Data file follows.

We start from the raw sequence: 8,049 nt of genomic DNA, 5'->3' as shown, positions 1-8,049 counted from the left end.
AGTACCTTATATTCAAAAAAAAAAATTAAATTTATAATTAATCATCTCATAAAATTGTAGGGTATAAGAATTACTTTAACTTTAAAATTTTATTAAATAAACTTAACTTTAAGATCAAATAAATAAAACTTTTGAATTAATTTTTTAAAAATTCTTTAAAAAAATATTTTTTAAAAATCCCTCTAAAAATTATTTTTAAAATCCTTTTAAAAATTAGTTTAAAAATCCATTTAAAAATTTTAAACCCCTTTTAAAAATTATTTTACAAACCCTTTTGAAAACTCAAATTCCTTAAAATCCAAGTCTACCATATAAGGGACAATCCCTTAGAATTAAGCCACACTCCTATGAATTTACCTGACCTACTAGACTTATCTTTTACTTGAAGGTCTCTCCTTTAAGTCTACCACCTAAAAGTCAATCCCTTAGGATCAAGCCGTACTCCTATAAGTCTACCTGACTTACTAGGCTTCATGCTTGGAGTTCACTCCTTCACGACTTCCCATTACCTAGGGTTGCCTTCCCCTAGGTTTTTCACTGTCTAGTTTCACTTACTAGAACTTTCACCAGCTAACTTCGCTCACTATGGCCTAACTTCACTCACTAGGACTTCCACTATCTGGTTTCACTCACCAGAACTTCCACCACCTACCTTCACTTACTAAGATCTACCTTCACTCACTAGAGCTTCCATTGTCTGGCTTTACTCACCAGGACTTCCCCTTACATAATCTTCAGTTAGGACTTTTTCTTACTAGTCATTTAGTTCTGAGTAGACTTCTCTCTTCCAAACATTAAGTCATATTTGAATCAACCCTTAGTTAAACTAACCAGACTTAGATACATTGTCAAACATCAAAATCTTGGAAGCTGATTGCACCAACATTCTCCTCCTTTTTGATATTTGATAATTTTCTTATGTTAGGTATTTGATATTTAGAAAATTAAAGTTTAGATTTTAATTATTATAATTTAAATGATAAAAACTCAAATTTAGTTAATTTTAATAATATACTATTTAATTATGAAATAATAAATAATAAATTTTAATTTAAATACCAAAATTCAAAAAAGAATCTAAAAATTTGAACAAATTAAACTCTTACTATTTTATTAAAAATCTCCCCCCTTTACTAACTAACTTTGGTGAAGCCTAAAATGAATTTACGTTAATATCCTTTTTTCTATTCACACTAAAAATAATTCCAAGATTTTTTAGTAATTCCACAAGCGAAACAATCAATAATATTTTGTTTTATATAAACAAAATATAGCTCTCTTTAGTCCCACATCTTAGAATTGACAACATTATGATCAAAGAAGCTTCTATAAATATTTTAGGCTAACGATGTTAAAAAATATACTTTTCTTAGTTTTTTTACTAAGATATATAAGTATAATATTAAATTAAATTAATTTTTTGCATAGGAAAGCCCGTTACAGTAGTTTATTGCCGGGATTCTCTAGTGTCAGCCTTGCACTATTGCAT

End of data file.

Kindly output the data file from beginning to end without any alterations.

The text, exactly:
We start from the raw sequence: 8,049 nt of genomic DNA, 5'->3' as shown, positions 1-8,049 counted from the left end.
AGTACCTTATATTCAAAAAAAAAAATTAAATTTATAATTAATCATCTCATAAAATTGTAGGGTATAAGAATTACTTTAACTTTAAAATTTTATTAAATAAACTTAACTTTAAGATCAAATAAATAAAACTTTTGAATTAATTTTTTAAAAATTCTTTAAAAAAATATTTTTTAAAAATCCCTCTAAAAATTATTTTTAAAATCCTTTTAAAAATTAGTTTAAAAATCCATTTAAAAATTTTAAACCCCTTTTAAAAATTATTTTACAAACCCTTTTGAAAACTCAAATTCCTTAAAATCCAAGTCTACCATATAAGGGACAATCCCTTAGAATTAAGCCACACTCCTATGAATTTACCTGACCTACTAGACTTATCTTTTACTTGAAGGTCTCTCCTTTAAGTCTACCACCTAAAAGTCAATCCCTTAGGATCAAGCCGTACTCCTATAAGTCTACCTGACTTACTAGGCTTCATGCTTGGAGTTCACTCCTTCACGACTTCCCATTACCTAGGGTTGCCTTCCCCTAGGTTTTTCACTGTCTAGTTTCACTTACTAGAACTTTCACCAGCTAACTTCGCTCACTATGGCCTAACTTCACTCACTAGGACTTCCACTATCTGGTTTCACTCACCAGAACTTCCACCACCTACCTTCACTTACTAAGATCTACCTTCACTCACTAGAGCTTCCATTGTCTGGCTTTACTCACCAGGACTTCCCCTTACATAATCTTCAGTTAGGACTTTTTCTTACTAGTCATTTAGTTCTGAGTAGACTTCTCTCTTCCAAACATTAAGTCATATTTGAATCAACCCTTAGTTAAACTAACCAGACTTAGATACATTGTCAAACATCAAAATCTTGGAAGCTGATTGCACCAACATTCTCCTCCTTTTTGATATTTGATAATTTTCTTATGTTAGGTATTTGATATTTAGAAAATTAAAGTTTAGATTTTAATTATTATAATTTAAATGATAAAAACTCAAATTTAGTTAATTTTAATAATATACTATTTAATTATGAAATAATAAATAATAAATTTTAATTTAAATACCAAAATTCAAAAAAGAATCTAAAAATTTGAACAAATTAAACTCTTACTATTTTATTAAAAATCTCCCCCCTTTACTAACTAACTTTGGTGAAGCCTAAAATGAATTTACGTTAATATCCTTTTTTCTATTCACACTAAAAATAATTCCAAGATTTTTTAGTAATTCCACAAGCGAAACAATCAATAATATTTTGTTTTATATAAACAAAATATAGCTCTCTTTAGTCCCACATCTTAGAATTGACAACATTATGATCAAAGAAGCTTCTATAAATATTTTAGGCTAACGATGTTAAAAAATATACTTTTCTTAGTTTTTTTACTAAGATATATAAGTATAATATTAAATTAAATTAATTTTTTGCATAGGAAAGCCCGTTACAGTAGTTTATTGCCGGGATTCTCTAGTGTCAGCCTTGCACTATTGCAT